Professional News
When Ethical Lines Were Crossed in Service to the Nation
Psychiatric News
Volume 46 Number 12 page 16-33

How does society form judgments about what "ethical" medical practice looks like? More precisely, what are the factors that determine how society decides that a certain kind of psychiatric or other medical treatment is "acceptable" or "ethical" and another is not?

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Nada Stotland, M.D. (right), presents APA's Benjamin Rush Award to Andrea Tone, Ph.D., prior to Tone's presenting the award lecture.

Credit: Mark Moran

That's the question that Andrea Tone, Ph.D., winner of this year's Benjamin Rush Award, explored in the lecture "Spies and Lies: Cold-War Psychiatry and the CIA" at APA's 2011 annual meeting in May in Honolulu. She is the Canada Research Chair in the Social History of Medicine at McGill University in Montreal.

Tone described her current research, funded by a grant from the Canadian Institute of Health Research, examining the U.S. Central Intelligence Agency's (CIA) efforts during the Cold War to develop strategies for manipulating mental states and altering brain function.

The code name for this secret effort was MK-ULTRA and involved experiments with surreptitious administration of drugs and other chemicals (including LSD), hypnosis, sensory deprivation, isolation, and various forms of verbal or other types of abuse. The project became public in 1977 after a Freedom of Information Act request uncovered a trove of documents related to the project, which led to Senate hearings that year.

As Tone explained, MK-ULTRA was a priority because it was believed at the time that the Soviet Union, China, or both were actively pursuing mind control and mind-altering strategies, or may have already possessed them. She noted that the large number of American prisoners of war during the Korean conflict who signed statements denouncing the war and calling on the United States to withdraw from the conflict was adduced as evidence that the Soviet Union already possessed tools to control people's minds.

Tone focused especially on the work of American psychiatrist Donald "Ewen" Cameron, M.D. As director of the Allan Memorial Institute ("the Allan"), in Montreal, Cameron received funding from front organizations of the CIA (one of which was named the Society for Human Ecology) to conduct experiments on unsuspecting Canadian citizens.

And many of Cameron's treatment experiments were, to say the least, out of the ordinary. "These CIA-funded experiments —€¦ endeavored to treat severe mental illness by de-patterning patients' personalities and impairing their memories through a combination of barbiturate-induced sleep therapy, frequent and high-dose use of electroconvulsive therapy, and the use of pharmaceutical agents such as LSD," Tone said. "It was predicated on the hope that patients' cerebral pathologies could be erased and their brains re-booted."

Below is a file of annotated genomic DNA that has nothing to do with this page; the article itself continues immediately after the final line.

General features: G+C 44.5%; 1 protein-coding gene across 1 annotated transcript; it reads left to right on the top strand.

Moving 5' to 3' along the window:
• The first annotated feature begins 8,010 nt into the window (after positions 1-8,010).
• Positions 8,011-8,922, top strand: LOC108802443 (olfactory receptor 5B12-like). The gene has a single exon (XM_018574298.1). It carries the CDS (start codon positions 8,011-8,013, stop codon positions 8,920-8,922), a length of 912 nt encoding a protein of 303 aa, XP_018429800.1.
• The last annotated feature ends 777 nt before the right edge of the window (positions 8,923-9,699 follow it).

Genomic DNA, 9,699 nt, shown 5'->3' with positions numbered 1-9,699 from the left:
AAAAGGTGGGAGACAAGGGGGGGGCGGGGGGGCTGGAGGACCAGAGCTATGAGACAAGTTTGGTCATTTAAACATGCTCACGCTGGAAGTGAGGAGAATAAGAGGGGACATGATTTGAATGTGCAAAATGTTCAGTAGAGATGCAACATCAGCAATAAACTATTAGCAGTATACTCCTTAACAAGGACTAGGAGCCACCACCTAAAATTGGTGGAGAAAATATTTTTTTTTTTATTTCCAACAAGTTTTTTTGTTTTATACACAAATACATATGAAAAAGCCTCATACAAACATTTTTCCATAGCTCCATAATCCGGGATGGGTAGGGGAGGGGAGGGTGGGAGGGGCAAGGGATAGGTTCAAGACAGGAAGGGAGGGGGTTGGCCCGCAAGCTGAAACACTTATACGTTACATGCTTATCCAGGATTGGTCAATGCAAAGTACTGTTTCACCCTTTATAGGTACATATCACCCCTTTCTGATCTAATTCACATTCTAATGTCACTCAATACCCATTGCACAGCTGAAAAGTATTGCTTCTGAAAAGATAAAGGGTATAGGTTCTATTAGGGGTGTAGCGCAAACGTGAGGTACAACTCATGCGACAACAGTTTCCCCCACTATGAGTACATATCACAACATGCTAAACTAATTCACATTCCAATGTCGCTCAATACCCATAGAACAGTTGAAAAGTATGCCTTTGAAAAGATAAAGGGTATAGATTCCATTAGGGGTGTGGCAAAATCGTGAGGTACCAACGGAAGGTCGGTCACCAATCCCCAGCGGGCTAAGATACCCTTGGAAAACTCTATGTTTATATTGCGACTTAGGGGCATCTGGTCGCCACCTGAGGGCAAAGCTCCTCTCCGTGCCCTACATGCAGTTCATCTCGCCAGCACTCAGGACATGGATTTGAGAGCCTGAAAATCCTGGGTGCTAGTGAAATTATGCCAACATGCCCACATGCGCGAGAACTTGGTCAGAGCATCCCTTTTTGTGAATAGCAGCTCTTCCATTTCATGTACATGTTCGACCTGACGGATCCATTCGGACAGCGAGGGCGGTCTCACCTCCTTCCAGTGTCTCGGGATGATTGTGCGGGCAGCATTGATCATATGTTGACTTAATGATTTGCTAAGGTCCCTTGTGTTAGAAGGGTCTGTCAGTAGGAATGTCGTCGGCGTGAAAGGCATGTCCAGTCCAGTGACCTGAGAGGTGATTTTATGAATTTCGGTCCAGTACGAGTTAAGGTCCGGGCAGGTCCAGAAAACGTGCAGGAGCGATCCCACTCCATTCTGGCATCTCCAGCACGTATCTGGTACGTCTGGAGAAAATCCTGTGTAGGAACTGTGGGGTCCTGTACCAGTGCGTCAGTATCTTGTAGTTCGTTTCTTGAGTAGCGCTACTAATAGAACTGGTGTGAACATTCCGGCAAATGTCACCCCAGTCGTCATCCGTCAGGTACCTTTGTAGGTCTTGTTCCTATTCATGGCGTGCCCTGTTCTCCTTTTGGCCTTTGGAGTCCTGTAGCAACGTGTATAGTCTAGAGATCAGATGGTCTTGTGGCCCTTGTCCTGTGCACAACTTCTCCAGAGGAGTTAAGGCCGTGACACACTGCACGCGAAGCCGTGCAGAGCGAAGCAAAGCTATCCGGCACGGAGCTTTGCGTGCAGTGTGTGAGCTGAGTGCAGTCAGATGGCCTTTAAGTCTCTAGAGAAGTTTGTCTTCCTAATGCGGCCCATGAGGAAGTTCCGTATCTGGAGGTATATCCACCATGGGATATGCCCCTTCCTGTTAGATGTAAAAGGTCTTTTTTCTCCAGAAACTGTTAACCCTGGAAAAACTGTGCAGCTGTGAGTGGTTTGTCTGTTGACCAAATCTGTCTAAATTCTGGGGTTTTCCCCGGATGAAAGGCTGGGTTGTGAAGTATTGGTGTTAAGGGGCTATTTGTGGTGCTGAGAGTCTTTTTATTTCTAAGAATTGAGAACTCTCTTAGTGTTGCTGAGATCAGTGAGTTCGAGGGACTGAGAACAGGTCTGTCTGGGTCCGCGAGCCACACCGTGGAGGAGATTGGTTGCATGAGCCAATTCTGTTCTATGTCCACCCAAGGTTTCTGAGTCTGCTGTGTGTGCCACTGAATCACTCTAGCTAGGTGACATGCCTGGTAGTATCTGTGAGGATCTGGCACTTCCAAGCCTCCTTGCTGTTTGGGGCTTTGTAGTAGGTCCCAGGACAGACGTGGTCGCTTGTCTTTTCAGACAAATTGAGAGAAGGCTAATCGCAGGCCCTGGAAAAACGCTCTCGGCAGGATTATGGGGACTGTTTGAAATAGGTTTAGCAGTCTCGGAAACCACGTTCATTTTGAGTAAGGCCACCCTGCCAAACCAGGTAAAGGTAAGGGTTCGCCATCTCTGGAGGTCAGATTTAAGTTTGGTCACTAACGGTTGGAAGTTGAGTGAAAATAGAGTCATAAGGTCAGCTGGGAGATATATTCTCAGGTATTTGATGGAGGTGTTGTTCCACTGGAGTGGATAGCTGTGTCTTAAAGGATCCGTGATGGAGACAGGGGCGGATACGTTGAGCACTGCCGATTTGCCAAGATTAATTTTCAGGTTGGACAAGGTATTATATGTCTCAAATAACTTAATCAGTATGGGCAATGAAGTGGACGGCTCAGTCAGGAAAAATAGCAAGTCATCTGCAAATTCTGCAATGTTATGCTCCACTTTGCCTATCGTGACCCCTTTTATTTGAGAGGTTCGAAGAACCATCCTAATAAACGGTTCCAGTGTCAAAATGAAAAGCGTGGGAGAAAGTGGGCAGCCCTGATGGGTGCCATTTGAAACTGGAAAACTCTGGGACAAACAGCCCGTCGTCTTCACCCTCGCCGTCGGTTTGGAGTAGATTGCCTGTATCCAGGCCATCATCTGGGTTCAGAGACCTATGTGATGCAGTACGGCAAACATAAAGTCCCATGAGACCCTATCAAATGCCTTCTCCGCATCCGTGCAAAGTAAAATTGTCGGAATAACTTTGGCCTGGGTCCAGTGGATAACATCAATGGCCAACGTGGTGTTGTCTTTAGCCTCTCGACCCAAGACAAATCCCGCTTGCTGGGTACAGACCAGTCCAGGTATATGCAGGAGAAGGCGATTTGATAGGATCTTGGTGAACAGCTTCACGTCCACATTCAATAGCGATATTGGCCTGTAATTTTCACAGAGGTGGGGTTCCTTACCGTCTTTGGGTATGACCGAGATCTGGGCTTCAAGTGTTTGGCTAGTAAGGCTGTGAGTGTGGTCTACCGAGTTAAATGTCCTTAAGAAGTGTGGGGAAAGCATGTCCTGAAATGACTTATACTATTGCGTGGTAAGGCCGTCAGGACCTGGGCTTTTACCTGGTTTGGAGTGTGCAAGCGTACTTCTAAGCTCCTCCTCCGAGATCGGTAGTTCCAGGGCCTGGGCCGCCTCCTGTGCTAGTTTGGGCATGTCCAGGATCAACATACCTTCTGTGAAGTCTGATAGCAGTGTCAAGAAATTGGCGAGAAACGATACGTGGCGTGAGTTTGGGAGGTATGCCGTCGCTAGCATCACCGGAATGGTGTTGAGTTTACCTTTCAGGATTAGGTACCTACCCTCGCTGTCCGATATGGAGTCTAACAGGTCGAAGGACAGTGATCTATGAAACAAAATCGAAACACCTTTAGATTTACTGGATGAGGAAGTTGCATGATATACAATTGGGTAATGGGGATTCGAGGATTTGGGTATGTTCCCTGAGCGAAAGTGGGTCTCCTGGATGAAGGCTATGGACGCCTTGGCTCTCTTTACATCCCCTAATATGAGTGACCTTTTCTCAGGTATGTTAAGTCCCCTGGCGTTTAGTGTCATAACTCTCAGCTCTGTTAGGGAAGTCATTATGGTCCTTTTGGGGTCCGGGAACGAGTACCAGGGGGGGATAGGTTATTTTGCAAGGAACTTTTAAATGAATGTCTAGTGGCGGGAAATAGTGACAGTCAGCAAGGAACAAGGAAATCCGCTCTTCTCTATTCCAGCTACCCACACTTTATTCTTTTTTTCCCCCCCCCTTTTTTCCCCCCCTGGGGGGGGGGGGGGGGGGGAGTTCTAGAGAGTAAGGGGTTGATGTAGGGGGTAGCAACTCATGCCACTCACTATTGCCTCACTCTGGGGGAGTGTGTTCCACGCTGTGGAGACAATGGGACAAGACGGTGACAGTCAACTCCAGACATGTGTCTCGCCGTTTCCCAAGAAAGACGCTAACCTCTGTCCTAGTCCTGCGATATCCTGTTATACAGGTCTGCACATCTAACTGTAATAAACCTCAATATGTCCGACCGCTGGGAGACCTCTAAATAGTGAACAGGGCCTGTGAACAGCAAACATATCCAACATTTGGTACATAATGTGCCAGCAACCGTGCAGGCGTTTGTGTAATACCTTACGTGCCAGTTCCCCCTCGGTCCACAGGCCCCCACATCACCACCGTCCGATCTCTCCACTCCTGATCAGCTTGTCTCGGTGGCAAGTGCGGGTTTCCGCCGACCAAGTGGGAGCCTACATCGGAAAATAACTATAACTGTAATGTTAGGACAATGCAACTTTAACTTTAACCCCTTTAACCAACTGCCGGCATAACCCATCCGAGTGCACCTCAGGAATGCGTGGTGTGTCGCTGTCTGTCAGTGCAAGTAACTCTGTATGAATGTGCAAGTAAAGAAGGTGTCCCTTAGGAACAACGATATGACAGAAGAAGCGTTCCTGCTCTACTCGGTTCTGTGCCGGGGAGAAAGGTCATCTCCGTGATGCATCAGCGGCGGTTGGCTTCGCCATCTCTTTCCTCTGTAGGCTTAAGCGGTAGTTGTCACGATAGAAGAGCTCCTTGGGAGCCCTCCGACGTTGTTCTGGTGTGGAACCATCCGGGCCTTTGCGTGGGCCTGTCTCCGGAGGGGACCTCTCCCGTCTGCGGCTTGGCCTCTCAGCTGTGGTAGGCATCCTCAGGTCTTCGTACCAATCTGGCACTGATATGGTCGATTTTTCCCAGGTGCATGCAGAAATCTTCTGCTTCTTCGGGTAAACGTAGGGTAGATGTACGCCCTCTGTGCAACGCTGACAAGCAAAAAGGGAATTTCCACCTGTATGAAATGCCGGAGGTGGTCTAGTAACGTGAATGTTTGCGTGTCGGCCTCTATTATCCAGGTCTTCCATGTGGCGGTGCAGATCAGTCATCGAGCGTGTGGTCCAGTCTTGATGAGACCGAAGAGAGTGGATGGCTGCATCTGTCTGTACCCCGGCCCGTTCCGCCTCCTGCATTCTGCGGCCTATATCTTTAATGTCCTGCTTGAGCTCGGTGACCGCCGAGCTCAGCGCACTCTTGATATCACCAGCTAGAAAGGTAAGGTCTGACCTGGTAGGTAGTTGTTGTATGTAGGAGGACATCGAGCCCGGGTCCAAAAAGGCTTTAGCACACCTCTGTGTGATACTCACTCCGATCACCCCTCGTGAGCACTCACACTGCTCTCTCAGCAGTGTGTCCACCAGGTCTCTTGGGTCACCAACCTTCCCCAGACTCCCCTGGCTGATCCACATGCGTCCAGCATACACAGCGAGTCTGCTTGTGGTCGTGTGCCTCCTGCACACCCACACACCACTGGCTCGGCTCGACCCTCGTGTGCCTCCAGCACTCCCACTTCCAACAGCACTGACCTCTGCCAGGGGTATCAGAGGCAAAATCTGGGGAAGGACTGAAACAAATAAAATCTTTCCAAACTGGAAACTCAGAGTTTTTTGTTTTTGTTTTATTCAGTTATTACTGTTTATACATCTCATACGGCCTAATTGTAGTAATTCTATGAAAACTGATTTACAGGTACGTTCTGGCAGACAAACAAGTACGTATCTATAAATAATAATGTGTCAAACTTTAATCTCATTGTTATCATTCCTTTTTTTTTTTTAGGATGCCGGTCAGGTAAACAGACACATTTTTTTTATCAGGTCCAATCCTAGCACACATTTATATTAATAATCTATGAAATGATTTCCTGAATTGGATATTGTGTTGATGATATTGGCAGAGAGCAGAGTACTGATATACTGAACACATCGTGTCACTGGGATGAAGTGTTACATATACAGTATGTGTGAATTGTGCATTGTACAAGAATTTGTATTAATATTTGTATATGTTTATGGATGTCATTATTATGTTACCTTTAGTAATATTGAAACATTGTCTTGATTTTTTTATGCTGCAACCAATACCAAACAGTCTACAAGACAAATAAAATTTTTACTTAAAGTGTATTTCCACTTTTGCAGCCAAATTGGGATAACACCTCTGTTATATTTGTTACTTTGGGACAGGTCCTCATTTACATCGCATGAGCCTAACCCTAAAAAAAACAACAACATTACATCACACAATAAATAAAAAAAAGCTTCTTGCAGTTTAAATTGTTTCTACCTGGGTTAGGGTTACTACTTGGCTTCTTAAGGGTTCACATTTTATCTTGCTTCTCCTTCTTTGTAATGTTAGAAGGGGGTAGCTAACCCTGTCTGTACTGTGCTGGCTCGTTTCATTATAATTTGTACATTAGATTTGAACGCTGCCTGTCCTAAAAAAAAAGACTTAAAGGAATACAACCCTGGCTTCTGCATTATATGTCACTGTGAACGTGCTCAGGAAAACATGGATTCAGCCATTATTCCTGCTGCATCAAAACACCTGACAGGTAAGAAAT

Today, such experiments are widely condemned. But at the time, Cameron (who Tone says was likely unaware of the fact that the Society for Human Ecology was a front for the CIA) was one of the most highly regarded psychiatrists in North America. He had at various times been president of the World Psychiatric Association, the Canadian Psychiatric Association, and APA. Patients flocked to Allan Memorial for treatment by him, and at his death obituaries celebrated his accomplishments as a clinician and a leader.

So why is he condemned today when he was celebrated then?

Tone argues that Cameron's experiments with "de-patterning" people's personalities and "re-booting" their brains fit well with social and cultural trends at the time in a way that carries lessons for our own time. Those trends included the emerging belief that mental illness was entirely biological in nature and that psychopharmacology was the key to eradicating it, as well as the belief that treatment for mental illness needed to be made more efficient, rapid, and cost-effective.

"Cameron's work in the context of his time not only avoided criticism but garnered accolades," she said. "This took place in an era when people's understanding of psychiatric therapy was being radically revised, when the lines separating experimentation and therapy were blurry, and when custodial mental asylums remained a lighting rod for public criticism partly because taxpayers resented paying to keep these institutions afloat.

"Cameron's determination to find an express path to healing for mentally ill patients by retooling their minds was of interest to the CIA, policymakers, medical colleagues, and patients from around the world because it offered something different to each constituency."

The censure of his work later "reflected how the politics and priorities of a different age reframed what was once called therapy as unacceptable and unethical." 16_2.inline-graphic-1.gif

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Nada Stotland, M.D. (right), presents APA's Benjamin Rush Award to Andrea Tone, Ph.D., prior to Tone's presenting the award lecture.

Credit: Mark Moran

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